1.
Digital electronic computer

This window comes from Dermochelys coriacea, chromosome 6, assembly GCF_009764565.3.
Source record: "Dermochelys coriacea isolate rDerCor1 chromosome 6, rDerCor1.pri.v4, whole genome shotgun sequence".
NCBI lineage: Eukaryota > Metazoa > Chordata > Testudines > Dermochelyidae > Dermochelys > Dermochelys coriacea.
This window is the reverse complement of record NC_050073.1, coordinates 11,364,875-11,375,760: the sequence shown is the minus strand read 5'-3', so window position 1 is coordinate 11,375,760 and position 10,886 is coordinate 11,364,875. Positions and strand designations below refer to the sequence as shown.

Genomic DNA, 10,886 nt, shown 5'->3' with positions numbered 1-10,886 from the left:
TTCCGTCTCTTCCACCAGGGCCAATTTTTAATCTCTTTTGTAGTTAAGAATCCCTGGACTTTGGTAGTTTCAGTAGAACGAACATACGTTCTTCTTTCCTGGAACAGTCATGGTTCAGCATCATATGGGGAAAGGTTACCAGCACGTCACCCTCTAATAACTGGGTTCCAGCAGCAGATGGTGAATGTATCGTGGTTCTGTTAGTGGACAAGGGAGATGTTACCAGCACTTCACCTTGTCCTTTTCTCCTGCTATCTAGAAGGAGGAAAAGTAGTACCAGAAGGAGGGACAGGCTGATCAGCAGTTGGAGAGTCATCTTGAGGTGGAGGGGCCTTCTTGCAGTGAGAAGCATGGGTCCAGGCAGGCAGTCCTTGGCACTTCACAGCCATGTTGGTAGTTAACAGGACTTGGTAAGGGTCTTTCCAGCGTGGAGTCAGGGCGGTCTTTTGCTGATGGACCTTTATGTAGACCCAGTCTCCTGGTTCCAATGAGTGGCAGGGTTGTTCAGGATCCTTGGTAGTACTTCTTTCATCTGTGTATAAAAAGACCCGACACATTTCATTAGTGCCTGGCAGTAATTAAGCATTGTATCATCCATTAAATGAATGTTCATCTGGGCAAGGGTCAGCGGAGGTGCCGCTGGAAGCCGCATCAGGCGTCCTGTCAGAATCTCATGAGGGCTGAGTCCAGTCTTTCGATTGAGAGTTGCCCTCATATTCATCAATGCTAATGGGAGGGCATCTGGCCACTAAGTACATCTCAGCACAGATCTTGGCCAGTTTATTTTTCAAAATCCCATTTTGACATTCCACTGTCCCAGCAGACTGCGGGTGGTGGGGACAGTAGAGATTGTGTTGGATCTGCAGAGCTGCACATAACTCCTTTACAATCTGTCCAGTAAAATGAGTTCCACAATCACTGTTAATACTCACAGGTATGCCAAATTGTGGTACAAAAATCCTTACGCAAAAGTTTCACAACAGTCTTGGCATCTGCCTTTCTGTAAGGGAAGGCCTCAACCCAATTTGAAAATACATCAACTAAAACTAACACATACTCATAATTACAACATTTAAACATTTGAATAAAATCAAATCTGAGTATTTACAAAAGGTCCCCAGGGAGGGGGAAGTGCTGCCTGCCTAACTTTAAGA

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In computer science, a digital electronic computer is a computer machine which is both an electronic computer and a digital computer. Examples of a digital electronic computers include the IBM PC, the Apple Macintosh as well as modern smartphones, an example of a computer which is both non-digital and non-electronic is the ancient Antikythera mechanism found in Greece. All kinds of computers, whether they are digital or analog, as of 2014, most digital electronic supercomputers are also cluster computers, a technology that can be used at home in the form of small Beowulf clusters. Parallel computation is possible with non-digital or non-electronic computers. An example of a computation system using the abacus would be a group of human computers using a number of abacus machines for computation. A digital computer can perform its operations in the system, in binary. As of 2014, all electronic computers commonly used, whether personal computers or supercomputers, are working in the binary number system. A few ternary computers using ternary logic were built mainly in the Soviet Union as research projects, a digital electronic computer is not necessarily a transistorized computer, before the advent of the transistor, computers used vacuum tubes. One such possible development is the memristor, advances in quantum computing, DNA computing, optical computing or other technologies could lead to the development of more powerful computers in the future. Digital computers are inherently best described by mathematics, while analog computers are most commonly associated with continuous mathematics. The philosophy of digital physics views the universe as being digital, konrad Zuse wrote a book known as Rechnender Raum in which he described the whole universe as one all-encompassing computer. Abacus ENIAC EDVAC List of vacuum tube computers History of computing hardware List of transistorized computers